Assen, The Netherlands
Winglets are to be banned in all three MotoGP classes from 2017 onwards. At Assen, the Grand Prix Commission met and decided on an outright ban on aerodynamic wings, after the MSMA had failed to reach an agreement among all manufacturers on a joint proposal.
Results and summary of qualifying for the Moto2 class at Assen:
Results and summary of qualifying for the MotoGP class at Assen:
Never a dull moment in Assen. Unless it’s a rainy session that is not wet enough for intermediate tyres and too risky for slicks. Having used the first ten minutes on rider close-ups, the bikes circled the track gingerly to assess the conditions for the rest of the session.
Dani Pedrosa set an early benchmark some twenty seconds off the best time from the morning, Danilo Petrucci taking over the top of the timesheets briefly, before Marc Marquez shaved nine tenths off the Italian’s time.
Results and summary of qualifying for the Moto3 class at Assen:
Seeing the temperatures drop slightly after overnight rain, the intermediate class had trouble challenging FP2 times early on. A rain flag waved briefly just as Thomas Luthi blitzed the field by three quarters of a second. The rain at the top end of the circuit later disrupted the action, with riders spending significant time in the pits midway through the session.
The final minute of the session saw Johann Zarco take over top spot by a tenth, after taking in the scenery with a quick trip through the gravel early in his first run. Besides posting a very fast lap, he also displayed very consistent race pace, giving the French rider a great deal of confidence heading into the qualifying session.
The cooler overcast conditions have made it a challenge for riders to improve their times in the first half of the third practice session. As race settings were refined, dirt brushed off leathers and qualifying runs attempted, times started to drop, with another Andrea taking top honours, this time the Ducati of Dovizioso.
Halfway through the session, Marc Marquez locked the front massively, prompting his Honda to turn into a rodeo ride that magically stayed upright. Besides another save for the highlights reel, he also finished with a second position in the bag, only two hundreds of a second off the leader and dropping Maverick Viñales into third.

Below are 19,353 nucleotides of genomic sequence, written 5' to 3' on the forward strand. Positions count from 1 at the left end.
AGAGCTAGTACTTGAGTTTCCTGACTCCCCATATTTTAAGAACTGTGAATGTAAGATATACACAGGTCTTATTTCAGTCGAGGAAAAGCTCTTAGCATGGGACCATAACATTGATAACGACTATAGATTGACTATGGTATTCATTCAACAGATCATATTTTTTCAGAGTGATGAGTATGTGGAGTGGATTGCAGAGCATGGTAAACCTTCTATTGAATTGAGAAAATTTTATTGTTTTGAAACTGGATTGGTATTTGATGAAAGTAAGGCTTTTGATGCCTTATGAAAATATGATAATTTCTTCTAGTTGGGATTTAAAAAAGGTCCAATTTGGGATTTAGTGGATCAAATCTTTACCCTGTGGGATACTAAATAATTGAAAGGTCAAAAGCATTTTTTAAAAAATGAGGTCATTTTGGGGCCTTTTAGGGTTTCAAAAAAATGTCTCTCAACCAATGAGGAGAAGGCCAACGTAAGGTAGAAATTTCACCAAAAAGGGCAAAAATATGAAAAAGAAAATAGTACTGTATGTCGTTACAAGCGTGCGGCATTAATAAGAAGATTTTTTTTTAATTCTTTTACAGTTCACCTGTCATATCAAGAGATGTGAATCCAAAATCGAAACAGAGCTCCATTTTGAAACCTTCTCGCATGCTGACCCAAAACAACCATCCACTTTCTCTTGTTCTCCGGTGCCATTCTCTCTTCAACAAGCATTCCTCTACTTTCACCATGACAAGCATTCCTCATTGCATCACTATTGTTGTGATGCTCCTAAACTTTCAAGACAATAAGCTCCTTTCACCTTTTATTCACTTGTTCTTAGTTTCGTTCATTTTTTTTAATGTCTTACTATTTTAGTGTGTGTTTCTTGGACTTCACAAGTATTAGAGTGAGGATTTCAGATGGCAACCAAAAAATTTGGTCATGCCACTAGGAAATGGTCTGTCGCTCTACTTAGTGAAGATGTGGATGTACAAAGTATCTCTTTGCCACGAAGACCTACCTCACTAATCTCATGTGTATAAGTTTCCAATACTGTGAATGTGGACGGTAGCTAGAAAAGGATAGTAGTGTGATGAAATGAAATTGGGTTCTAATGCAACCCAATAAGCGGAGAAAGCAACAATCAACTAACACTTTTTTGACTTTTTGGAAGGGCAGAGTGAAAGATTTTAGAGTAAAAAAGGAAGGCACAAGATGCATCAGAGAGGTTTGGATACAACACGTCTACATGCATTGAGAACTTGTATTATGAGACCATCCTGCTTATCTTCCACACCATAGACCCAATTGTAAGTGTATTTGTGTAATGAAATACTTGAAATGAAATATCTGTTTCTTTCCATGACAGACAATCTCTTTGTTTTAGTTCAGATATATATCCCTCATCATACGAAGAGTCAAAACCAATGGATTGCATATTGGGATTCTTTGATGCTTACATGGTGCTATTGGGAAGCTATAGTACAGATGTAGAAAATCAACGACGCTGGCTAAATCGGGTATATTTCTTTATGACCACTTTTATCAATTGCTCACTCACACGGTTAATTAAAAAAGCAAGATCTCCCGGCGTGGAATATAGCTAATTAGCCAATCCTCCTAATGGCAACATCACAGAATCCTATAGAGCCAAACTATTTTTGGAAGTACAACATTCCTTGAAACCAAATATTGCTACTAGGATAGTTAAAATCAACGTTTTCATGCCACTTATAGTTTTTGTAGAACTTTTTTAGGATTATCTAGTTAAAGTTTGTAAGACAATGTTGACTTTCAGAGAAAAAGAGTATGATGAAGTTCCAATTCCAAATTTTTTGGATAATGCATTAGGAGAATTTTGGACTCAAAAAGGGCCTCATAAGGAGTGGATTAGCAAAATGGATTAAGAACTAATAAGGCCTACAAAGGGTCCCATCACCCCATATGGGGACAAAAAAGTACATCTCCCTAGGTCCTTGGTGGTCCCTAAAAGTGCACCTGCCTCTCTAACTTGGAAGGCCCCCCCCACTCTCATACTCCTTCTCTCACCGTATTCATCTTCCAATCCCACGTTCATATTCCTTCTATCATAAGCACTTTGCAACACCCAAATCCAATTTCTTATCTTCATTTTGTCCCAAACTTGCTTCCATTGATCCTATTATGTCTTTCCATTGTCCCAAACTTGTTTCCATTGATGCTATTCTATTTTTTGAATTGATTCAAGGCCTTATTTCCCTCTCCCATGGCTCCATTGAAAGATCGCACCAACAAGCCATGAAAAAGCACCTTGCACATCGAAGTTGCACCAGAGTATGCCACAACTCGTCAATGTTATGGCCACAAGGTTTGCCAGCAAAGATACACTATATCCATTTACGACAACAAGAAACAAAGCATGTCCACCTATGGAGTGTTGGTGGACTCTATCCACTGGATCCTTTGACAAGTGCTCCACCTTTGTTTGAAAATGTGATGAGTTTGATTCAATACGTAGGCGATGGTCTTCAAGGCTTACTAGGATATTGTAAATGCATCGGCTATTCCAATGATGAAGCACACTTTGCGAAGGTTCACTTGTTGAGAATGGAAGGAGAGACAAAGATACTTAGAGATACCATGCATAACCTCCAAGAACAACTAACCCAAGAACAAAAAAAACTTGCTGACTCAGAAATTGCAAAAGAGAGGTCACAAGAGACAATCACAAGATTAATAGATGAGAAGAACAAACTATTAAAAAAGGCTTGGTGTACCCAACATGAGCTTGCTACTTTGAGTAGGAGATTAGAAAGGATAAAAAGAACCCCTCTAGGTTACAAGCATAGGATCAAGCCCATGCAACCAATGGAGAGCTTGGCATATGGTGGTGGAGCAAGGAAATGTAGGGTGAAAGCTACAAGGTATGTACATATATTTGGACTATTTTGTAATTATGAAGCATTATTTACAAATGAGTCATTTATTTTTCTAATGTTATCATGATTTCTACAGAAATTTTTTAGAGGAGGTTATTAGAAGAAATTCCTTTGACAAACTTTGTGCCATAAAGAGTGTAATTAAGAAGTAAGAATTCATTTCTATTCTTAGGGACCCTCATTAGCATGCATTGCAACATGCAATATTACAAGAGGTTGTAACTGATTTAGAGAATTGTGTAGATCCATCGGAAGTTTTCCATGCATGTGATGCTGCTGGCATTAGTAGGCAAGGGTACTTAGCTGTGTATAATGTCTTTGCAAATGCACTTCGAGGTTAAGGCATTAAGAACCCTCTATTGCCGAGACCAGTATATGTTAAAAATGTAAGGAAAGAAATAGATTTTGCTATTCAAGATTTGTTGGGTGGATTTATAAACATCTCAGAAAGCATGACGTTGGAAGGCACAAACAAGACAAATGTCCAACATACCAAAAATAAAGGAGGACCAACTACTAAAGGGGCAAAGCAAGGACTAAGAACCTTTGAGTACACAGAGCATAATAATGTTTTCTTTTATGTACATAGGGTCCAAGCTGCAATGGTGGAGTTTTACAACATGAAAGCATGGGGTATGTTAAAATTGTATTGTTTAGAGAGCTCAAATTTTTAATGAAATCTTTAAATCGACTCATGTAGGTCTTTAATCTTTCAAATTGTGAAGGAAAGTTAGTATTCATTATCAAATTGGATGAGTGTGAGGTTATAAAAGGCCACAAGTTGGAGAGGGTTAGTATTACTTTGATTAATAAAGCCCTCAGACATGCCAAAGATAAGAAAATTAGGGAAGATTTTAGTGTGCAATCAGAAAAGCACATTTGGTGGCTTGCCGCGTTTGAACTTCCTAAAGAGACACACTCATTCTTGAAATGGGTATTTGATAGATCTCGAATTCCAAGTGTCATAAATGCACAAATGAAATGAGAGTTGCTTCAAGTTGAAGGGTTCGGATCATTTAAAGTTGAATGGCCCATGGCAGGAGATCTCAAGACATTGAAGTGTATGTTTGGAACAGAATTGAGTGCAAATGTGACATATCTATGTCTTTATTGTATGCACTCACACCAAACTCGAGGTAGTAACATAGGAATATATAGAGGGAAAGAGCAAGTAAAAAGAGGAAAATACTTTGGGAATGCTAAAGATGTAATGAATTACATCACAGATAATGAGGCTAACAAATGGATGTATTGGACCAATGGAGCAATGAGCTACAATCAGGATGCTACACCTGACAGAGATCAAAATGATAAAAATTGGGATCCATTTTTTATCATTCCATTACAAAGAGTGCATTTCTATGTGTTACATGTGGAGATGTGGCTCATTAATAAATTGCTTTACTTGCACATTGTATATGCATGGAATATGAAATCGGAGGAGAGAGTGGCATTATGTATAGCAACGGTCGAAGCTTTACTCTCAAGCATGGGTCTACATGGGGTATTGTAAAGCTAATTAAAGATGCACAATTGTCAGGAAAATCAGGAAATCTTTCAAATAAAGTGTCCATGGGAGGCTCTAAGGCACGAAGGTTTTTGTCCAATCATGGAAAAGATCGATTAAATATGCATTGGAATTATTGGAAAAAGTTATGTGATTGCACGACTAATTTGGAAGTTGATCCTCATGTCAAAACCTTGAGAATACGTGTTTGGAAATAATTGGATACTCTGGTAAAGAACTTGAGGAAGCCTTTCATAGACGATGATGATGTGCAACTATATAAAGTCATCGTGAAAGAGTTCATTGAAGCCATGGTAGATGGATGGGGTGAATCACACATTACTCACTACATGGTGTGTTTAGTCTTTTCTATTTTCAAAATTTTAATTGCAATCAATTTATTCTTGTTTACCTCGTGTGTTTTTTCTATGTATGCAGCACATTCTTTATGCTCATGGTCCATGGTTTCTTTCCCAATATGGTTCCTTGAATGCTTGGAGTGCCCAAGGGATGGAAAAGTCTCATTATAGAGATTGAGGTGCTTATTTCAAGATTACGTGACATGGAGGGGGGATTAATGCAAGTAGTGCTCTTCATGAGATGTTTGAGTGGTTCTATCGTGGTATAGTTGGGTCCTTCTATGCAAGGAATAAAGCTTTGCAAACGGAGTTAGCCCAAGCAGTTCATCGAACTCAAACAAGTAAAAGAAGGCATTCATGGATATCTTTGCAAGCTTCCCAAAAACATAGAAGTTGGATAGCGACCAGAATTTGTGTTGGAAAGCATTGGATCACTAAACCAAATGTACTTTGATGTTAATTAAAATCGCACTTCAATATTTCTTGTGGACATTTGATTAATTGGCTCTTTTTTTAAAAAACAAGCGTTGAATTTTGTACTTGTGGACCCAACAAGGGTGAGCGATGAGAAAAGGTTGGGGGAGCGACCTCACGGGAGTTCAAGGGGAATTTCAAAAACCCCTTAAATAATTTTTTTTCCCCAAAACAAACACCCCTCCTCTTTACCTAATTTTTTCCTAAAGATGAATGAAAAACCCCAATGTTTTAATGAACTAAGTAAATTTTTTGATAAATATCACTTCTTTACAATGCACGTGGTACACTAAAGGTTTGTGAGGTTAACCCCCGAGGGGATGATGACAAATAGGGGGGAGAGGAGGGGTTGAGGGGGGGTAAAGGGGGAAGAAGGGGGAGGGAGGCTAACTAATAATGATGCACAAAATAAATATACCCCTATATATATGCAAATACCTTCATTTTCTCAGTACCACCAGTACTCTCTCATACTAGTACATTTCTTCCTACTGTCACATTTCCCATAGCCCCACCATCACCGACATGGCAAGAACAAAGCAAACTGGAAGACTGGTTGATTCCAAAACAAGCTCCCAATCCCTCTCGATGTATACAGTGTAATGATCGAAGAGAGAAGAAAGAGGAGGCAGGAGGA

A rookie he may be, but Aron Canet showed once again that a new track is no reason to worry for him, going to the top of the table on his first flying lap, only needing three of those to rival his FP2 performance. It took a mock qualifying run in the final five minutes of the session to beat that time by a full second.
Niccolo Antonelli was there or thereabouts all session, finishing two tenths off the Spaniard. Pecco Bagnaia seemed to have lost his way overnight, spending most of FP3 outside the top twenty but recovered in the final minutes to make the jump to third, followed by fellow Italian Andrea Migno and an increasingly impressive Gabriel Rodrigo in fifth.
The disadvantage of reporting on your home race is that during the media debriefs, the period when riders speak to the press, they turn to you and ask, "So what's the weather going to do?" Living in The Netherlands, Assen is my home race, and so this weekend, it is me they are asking about the weather. There is only one honest answer I can give them. "This is Assen. Anything can happen."
The weather has been a constant topic of discussion. Weather apps and weather websites have been compared, and each of them says something different. Some say it will only rain heavily on Sunday. Others say Sunday will be dry, and the rain will fall on Saturday. Check another site, and it says rain overnight, but only heavy clouds during the day, with the risk of rain at a minimum. Which site to believe? This is Assen. Anything can happen.
There was a sense of nervousness in both FP1 and FP2 for the MotoGP class. Riders pushed late to chase a lap good enough to put them into the top ten, and automatic entry into Q2. Some, like Bradley Smith, got their strategy wrong, went out on a hard rear tire instead of a medium, and ended up languishing down the order. Others, like Dani Pedrosa, were just having a dismal time. "No improvement from FP1 to FP2, no improvement on different tires, and no feeling with the bike."